Intimacy After Stroke

Stroke can cause big changes in the lives of couples who are sexually active — in body and in mind.

Insecurities, doubts and fears can throw even the most open and loving couples into a tangled web of emotions: Is sex safe? Am I still attractive? Can I be both caregiver and lover?

Part of getting back into a normal routine involves resuming a healthy sex life. The need for love and to be loved, and to have the physical and mental release sex provides, is important. However, having sex after stroke can present problems or concerns for you and your partner. Consult with a psychologist if this is a problem after your stroke.

Stroke can change your body and how you feel. Both can affect sexuality. Stroke survivors often report a decrease in sexual desire.

Here are some common issues and tips on overcoming them:

I’m worried that having sex will cause another stroke.

Having sex doesn’t put most survivors at risk of having another stroke. Making love takes about as much energy as walking up one or two flights of stairs. The heartbeat accelerates and breathing becomes heavier, but that’s normal. Check with your doctor before resuming sexual activity or other concerns.

I don’t have the desire or energy for sex.

Many survivors find that they’re not very interested in intercourse. There may be body image concerns because of hemiplegia (paralysis on one side of the body), drooling, facial droop or the inability to speak clearly.

Fatigue is another common problem, because survivors and caregivers may require more rest time throughout the day. The best time for sex may be after resting or in the morning.

My medications are getting in the way.

For some men, medication can prevent an erection. Some antidepressants and blood pressure medicines reduce libido (sexual desire) and performance. If you take medication for high blood pressure, plan sexual activity just before taking the pills. This may help you avoid impotence caused by medication. Don’t ever stop taking your medication without consulting your physician.

Your doctor may prescribe medication to treat impotence. Men should avoid erectile dysfunction drugs if they are taking medications for angina.

Depression and communication issues are taking a toll.

It’s understandable if you’re feeling depressed. Depression — and the drugs to treat it — may also reduce libido. There may also be cognitive changes, like a reduced ability to pay attention or short-term memory loss that can have an adverse effect on many focused activities, including lovemaking.

Those problems can be frustrating and may alter your sexual relationship more than paralysis. If you have problems with memory, depression or focus, ask your doctor to recommend someone who can help in behavior management and rebuilding your relationship.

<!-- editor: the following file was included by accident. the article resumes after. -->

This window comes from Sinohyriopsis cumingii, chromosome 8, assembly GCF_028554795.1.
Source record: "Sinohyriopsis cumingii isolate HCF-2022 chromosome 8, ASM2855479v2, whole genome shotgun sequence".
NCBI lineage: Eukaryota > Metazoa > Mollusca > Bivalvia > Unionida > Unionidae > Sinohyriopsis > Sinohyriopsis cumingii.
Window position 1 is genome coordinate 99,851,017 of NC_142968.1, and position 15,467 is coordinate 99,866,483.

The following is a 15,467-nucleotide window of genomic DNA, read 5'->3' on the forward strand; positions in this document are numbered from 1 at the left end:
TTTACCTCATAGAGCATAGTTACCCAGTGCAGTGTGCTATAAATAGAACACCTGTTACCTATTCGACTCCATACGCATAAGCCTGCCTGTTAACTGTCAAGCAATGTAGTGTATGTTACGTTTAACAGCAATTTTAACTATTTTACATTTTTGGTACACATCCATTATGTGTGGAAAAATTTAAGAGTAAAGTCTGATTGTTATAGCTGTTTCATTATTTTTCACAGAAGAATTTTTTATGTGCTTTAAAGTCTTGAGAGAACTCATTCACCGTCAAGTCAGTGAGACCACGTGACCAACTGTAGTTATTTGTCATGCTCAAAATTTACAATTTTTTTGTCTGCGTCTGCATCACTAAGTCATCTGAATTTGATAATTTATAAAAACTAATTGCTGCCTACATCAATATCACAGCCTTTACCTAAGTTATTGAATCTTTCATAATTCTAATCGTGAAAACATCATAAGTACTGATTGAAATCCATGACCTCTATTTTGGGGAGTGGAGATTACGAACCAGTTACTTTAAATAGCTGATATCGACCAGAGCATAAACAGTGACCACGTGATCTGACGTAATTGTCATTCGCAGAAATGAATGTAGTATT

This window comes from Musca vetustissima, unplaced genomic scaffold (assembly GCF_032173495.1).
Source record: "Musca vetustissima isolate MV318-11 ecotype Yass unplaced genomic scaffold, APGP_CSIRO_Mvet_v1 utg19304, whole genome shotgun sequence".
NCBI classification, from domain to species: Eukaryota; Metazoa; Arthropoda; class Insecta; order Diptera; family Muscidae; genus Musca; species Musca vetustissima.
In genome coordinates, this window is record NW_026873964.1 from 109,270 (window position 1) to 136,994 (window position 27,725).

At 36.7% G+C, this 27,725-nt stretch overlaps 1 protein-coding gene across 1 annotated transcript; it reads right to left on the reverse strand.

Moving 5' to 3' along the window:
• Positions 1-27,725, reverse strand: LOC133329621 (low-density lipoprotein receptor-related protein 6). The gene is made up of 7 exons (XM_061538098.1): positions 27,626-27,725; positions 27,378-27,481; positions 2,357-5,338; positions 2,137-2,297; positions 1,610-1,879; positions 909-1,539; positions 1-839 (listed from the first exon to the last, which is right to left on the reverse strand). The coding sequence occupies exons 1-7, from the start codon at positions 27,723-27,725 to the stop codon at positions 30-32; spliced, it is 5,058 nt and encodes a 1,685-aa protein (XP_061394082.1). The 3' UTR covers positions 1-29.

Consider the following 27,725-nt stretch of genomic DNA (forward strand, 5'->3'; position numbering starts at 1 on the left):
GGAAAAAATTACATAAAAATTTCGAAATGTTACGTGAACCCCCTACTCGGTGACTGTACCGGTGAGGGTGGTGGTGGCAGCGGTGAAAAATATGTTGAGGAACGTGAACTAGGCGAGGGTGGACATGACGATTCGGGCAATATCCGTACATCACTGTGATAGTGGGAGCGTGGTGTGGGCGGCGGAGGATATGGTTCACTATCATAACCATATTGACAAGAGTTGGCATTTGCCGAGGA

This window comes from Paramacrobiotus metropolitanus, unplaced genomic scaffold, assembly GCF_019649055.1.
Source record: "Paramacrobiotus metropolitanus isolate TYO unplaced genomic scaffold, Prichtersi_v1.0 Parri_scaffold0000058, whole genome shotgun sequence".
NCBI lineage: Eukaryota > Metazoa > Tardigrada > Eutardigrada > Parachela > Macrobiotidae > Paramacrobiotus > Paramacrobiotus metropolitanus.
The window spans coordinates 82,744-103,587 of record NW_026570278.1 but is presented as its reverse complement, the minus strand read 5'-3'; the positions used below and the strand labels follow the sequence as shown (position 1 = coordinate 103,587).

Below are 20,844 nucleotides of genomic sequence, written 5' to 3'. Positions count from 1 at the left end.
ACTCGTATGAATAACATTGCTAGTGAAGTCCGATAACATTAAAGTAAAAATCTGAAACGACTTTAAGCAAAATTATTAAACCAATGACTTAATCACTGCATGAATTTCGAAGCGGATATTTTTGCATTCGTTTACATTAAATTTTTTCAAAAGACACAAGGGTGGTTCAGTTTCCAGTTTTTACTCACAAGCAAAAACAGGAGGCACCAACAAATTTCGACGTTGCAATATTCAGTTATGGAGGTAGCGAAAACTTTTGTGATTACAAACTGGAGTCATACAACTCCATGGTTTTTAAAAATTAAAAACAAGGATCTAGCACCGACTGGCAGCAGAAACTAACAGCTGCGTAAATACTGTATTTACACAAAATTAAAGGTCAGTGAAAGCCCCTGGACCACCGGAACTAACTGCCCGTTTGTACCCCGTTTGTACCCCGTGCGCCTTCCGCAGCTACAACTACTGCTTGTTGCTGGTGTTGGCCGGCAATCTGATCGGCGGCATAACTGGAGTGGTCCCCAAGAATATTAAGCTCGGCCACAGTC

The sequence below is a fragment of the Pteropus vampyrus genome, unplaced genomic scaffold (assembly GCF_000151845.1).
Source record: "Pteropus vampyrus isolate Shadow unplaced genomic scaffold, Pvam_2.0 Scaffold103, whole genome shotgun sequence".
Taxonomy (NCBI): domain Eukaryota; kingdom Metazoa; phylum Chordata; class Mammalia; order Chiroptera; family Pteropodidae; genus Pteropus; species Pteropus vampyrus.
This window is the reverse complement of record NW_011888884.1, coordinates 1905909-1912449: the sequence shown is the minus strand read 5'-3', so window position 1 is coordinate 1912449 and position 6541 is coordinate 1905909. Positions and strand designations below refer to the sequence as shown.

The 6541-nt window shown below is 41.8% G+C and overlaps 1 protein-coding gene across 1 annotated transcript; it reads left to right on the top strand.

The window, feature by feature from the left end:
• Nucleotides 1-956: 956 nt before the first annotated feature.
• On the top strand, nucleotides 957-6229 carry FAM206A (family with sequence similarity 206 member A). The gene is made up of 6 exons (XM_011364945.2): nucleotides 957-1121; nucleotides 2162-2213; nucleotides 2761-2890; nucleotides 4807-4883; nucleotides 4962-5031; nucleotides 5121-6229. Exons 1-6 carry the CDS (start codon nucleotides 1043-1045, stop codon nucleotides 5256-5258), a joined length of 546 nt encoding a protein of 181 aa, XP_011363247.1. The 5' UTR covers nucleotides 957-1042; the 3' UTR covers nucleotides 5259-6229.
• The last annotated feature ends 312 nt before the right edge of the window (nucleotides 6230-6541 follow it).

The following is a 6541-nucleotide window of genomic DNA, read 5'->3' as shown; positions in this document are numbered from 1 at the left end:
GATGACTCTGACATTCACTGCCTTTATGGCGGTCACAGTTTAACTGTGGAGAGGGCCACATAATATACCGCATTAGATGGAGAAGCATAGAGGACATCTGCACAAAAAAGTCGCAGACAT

Communication is a key ingredient in a satisfying sex life, and survivors with aphasia — or the loss of ability to understand or express speech — can still enjoy sex. Learn other ways to communicate your sexual needs. For instance, the use of touching and caressing needs no explanation.

Location matters.

Your behavior might be affected by where the stroke happened in the brain. If a stroke occurs in the frontal lobe, the survivor may be less aware of socially appropriate behavior and feel less inhibited. If it occurs in the temporal lobe, the survivor may have decreased sexual arousal. If the stroke occurs in the left brain, the survivor may be more depressed, which can also affect desire.

It’s possible (but rare) that a stroke can increase sex drive and even cause the survivor to become hypersexual and have an inappropriate approach to sex. In that case, it’s important to set boundaries.

Everything feels different.

Some couples must relearn which positions are the most comfortable. Pillows or props can protect the weaker side of the body, and the more mobile person should assume the top position.

Ask your therapist to recommend different positions. If you’re worried about urinary continence, it’s a good idea for the survivor to void prior to having sex.

Of course, the timing of when to resume sexual activity after a stroke is personal and will vary in each situation. Factors include medical stability, partner’s availability and privacy (if there are additional caregivers at home).

Don’t try to force the issue. Returning to sexual activity requires patience and the loving support of your mate. You’ll know when you’re ready. Here are some practical considerations before you get started:

Start slowly.

Perhaps just by being close and cuddling. Explore what feels good to you now that sensation on one side of your body may be different. Tell your mate what pleases you (he or she can’t read your mind.) Relax and focus on the intimacy that you’re building together and add intercourse only when you both feel ready.

Don’t forget about birth control.

If you’re a woman of childbearing age, talk to your healthcare provider about family planning. Generally, birth control pills are not recommended for stroke survivors because they increase the possibility of blood clots. However, other forms of contraception may be appropriate.

If a stroke survivor does get pregnant, it will most likely be considered a high-risk pregnancy.

Take a break and have fun.

It’s not easy to be a caregiver one minute and a lover the next. If you can, hiring someone else to help with day-to-day physical care can help. It’s important for the caregiver spouse to have breaks without feeling guilty. Both partners need time to themselves — and time to enjoy other activities. Playfulness can go a long way in maintaining an adult-to-adult relationship.